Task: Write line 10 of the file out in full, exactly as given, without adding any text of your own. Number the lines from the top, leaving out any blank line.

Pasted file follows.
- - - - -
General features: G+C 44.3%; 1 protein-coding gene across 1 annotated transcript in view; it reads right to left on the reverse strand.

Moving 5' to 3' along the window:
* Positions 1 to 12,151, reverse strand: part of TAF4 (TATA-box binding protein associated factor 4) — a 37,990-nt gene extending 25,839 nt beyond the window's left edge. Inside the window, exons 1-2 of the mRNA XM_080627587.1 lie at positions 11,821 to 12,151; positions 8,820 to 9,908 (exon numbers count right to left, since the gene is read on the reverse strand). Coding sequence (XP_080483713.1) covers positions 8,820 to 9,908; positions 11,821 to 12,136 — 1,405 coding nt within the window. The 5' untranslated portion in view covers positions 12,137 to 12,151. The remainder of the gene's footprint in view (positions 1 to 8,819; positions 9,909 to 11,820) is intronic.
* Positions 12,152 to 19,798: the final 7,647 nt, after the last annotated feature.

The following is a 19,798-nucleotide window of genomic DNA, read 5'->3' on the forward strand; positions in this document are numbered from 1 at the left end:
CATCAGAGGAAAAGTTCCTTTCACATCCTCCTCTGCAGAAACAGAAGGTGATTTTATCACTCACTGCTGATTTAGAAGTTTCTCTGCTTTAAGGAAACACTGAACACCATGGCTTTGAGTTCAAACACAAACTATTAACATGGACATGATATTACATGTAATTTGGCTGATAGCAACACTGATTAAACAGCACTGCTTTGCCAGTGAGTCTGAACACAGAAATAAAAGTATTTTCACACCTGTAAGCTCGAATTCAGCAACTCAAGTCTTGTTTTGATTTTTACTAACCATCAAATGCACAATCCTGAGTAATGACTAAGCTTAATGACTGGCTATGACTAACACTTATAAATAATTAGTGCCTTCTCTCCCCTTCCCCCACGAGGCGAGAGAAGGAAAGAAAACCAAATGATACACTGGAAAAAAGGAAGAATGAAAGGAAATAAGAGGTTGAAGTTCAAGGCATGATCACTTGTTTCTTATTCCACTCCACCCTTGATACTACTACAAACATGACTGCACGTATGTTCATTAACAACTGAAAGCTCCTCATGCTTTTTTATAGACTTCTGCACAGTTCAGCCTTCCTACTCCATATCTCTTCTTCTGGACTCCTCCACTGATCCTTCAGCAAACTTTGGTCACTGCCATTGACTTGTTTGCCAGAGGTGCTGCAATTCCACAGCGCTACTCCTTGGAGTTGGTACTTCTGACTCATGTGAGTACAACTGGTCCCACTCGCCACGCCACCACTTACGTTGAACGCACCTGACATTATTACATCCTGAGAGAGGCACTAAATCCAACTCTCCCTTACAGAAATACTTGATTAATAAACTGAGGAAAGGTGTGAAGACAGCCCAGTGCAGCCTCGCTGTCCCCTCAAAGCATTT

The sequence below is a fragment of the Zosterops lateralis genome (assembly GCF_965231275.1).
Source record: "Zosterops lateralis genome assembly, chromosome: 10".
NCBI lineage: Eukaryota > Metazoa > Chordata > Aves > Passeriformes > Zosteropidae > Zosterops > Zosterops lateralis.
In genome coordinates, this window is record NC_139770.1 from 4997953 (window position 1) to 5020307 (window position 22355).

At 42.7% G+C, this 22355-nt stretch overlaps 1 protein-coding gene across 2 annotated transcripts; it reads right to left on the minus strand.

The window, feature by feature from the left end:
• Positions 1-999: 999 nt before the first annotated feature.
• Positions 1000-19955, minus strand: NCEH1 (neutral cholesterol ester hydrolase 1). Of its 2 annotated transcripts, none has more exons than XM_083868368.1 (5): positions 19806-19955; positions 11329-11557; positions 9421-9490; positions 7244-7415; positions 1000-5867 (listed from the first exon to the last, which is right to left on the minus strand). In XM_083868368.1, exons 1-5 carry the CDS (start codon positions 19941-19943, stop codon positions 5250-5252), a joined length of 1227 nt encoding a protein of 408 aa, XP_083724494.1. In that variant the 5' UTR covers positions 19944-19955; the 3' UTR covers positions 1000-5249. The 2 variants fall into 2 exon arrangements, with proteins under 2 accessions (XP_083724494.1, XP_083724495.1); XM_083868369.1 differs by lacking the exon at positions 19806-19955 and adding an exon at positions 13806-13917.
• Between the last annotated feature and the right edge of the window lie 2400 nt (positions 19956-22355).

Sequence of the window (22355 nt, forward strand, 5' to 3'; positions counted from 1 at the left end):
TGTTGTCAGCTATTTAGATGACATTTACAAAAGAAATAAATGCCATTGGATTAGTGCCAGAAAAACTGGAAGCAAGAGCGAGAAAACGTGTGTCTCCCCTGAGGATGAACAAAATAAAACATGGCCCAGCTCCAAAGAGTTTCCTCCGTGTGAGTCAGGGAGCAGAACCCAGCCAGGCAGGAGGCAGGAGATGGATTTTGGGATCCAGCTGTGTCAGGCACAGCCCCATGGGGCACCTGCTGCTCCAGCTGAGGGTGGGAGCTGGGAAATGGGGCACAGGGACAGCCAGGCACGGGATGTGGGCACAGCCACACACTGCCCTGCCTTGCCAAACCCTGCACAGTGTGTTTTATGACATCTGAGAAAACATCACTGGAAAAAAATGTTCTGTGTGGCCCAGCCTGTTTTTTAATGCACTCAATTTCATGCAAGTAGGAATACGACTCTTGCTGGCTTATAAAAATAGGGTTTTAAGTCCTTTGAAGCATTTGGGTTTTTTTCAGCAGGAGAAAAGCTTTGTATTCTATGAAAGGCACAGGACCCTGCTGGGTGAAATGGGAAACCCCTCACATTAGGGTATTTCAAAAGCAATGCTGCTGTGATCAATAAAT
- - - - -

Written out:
In genome coordinates, this window is record NC_139770.1 from 4997953 (window position 1) to 5020307 (window position 22355).